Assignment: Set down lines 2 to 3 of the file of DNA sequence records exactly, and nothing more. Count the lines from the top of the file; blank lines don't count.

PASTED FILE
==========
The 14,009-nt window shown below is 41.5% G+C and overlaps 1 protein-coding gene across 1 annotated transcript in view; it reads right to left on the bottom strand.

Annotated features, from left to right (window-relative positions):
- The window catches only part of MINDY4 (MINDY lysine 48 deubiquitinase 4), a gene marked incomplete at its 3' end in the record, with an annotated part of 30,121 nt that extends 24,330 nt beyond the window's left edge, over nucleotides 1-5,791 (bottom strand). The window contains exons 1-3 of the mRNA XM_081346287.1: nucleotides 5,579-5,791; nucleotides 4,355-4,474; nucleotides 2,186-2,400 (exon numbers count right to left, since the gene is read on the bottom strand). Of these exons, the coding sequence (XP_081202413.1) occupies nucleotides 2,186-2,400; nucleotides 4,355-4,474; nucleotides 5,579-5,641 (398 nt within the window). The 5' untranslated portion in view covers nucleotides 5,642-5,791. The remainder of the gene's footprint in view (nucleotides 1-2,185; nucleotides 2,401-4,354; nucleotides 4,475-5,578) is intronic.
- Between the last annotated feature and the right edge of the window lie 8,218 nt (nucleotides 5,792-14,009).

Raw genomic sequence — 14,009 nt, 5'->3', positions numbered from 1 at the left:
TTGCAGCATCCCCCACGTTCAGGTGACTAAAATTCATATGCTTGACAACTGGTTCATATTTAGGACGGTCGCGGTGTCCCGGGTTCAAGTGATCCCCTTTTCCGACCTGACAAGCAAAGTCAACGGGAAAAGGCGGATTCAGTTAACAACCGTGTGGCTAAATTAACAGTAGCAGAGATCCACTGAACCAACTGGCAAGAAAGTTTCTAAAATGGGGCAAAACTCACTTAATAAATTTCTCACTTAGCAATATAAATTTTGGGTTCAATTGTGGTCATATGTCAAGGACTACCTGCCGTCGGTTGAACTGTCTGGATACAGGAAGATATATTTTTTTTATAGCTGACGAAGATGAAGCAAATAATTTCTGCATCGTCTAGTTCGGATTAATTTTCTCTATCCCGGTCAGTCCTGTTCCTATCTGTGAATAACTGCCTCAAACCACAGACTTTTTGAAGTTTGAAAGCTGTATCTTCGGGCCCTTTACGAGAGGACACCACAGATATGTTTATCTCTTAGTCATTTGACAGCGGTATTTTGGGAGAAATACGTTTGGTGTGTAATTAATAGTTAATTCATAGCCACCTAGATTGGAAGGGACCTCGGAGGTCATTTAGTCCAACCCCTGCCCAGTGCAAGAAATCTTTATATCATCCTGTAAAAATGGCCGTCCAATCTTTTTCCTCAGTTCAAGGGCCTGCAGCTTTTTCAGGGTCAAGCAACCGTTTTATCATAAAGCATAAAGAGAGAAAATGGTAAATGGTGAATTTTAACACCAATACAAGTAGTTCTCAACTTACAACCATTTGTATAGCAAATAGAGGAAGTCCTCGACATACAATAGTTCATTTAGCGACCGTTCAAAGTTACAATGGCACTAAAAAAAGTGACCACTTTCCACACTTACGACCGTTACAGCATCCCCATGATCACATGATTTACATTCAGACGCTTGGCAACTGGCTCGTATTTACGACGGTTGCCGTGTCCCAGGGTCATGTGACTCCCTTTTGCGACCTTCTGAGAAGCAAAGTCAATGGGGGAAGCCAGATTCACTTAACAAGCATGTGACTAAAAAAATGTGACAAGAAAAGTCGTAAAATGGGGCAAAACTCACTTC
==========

Annotated features, from left to right (window-relative positions):
- The window catches only part of MINDY4 (MINDY lysine 48 deubiquitinase 4), a gene marked incomplete at its 3' end in the record, with an annotated part of 30,121 nt that extends 24,330 nt beyond the window's left edge, over nucleotides 1-5,791 (bottom strand). The window contains exons 1-3 of the mRNA XM_081346287.1: nucleotides 5,579-5,791; nucleotides 4,355-4,474; nucleotides 2,186-2,400 (exon numbers count right to left, since the gene is read on the bottom strand). Of these exons, the coding sequence (XP_081202413.1) occupies nucleotides 2,186-2,400; nucleotides 4,355-4,474; nucleotides 5,579-5,641 (398 nt within the window). The 5' untranslated portion in view covers nucleotides 5,642-5,791. The remainder of the gene's footprint in view (nucleotides 1-2,185; nucleotides 2,401-4,354; nucleotides 4,475-5,578) is intronic.